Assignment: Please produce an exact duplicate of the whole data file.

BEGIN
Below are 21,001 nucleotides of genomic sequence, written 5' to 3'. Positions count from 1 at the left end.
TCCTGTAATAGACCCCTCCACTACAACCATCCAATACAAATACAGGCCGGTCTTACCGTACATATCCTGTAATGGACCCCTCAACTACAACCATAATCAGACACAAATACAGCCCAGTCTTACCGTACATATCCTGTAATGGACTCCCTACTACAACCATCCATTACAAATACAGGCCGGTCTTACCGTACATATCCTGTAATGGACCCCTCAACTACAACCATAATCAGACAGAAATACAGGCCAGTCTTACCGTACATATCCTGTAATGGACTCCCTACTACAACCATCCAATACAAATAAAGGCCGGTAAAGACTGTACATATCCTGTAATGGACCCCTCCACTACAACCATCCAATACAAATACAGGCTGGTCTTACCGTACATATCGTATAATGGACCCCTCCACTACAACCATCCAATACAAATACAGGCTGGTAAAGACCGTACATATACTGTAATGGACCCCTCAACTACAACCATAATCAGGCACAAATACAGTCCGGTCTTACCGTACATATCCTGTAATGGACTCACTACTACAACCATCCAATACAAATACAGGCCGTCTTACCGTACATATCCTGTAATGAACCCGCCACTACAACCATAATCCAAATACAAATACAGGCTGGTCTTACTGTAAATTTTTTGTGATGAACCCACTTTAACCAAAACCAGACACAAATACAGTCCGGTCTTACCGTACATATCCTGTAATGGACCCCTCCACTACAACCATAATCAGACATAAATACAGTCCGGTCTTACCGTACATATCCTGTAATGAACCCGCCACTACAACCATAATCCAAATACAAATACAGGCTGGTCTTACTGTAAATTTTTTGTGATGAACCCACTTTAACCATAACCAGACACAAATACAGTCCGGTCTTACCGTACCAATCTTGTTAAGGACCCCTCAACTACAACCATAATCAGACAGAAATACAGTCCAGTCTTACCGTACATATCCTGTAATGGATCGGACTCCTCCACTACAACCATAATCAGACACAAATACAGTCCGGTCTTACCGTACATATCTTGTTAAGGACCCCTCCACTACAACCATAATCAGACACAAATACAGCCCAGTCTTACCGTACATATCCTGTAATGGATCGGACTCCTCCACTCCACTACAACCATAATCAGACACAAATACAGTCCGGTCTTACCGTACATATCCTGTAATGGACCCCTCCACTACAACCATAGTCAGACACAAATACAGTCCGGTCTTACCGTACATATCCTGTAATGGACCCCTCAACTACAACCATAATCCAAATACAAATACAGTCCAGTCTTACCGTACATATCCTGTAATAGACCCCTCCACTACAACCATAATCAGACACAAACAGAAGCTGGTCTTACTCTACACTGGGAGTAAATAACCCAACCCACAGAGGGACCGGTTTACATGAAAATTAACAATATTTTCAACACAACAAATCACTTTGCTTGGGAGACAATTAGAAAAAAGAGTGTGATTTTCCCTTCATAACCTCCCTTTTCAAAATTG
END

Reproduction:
Below are 21,001 nucleotides of genomic sequence, written 5' to 3'. Positions count from 1 at the left end.
TCCTGTAATAGACCCCTCCACTACAACCATCCAATACAAATACAGGCCGGTCTTACCGTACATATCCTGTAATGGACCCCTCAACTACAACCATAATCAGACACAAATACAGCCCAGTCTTACCGTACATATCCTGTAATGGACTCCCTACTACAACCATCCATTACAAATACAGGCCGGTCTTACCGTACATATCCTGTAATGGACCCCTCAACTACAACCATAATCAGACAGAAATACAGGCCAGTCTTACCGTACATATCCTGTAATGGACTCCCTACTACAACCATCCAATACAAATAAAGGCCGGTAAAGACTGTACATATCCTGTAATGGACCCCTCCACTACAACCATCCAATACAAATACAGGCTGGTCTTACCGTACATATCGTATAATGGACCCCTCCACTACAACCATCCAATACAAATACAGGCTGGTAAAGACCGTACATATACTGTAATGGACCCCTCAACTACAACCATAATCAGGCACAAATACAGTCCGGTCTTACCGTACATATCCTGTAATGGACTCACTACTACAACCATCCAATACAAATACAGGCCGTCTTACCGTACATATCCTGTAATGAACCCGCCACTACAACCATAATCCAAATACAAATACAGGCTGGTCTTACTGTAAATTTTTTGTGATGAACCCACTTTAACCAAAACCAGACACAAATACAGTCCGGTCTTACCGTACATATCCTGTAATGGACCCCTCCACTACAACCATAATCAGACATAAATACAGTCCGGTCTTACCGTACATATCCTGTAATGAACCCGCCACTACAACCATAATCCAAATACAAATACAGGCTGGTCTTACTGTAAATTTTTTGTGATGAACCCACTTTAACCATAACCAGACACAAATACAGTCCGGTCTTACCGTACCAATCTTGTTAAGGACCCCTCAACTACAACCATAATCAGACAGAAATACAGTCCAGTCTTACCGTACATATCCTGTAATGGATCGGACTCCTCCACTACAACCATAATCAGACACAAATACAGTCCGGTCTTACCGTACATATCTTGTTAAGGACCCCTCCACTACAACCATAATCAGACACAAATACAGCCCAGTCTTACCGTACATATCCTGTAATGGATCGGACTCCTCCACTCCACTACAACCATAATCAGACACAAATACAGTCCGGTCTTACCGTACATATCCTGTAATGGACCCCTCCACTACAACCATAGTCAGACACAAATACAGTCCGGTCTTACCGTACATATCCTGTAATGGACCCCTCAACTACAACCATAATCCAAATACAAATACAGTCCAGTCTTACCGTACATATCCTGTAATAGACCCCTCCACTACAACCATAATCAGACACAAACAGAAGCTGGTCTTACTCTACACTGGGAGTAAATAACCCAACCCACAGAGGGACCGGTTTACATGAAAATTAACAATATTTTCAACACAACAAATCACTTTGCTTGGGAGACAATTAGAAAAAAGAGTGTGATTTTCCCTTCATAACCTCCCTTTTCAAAATTG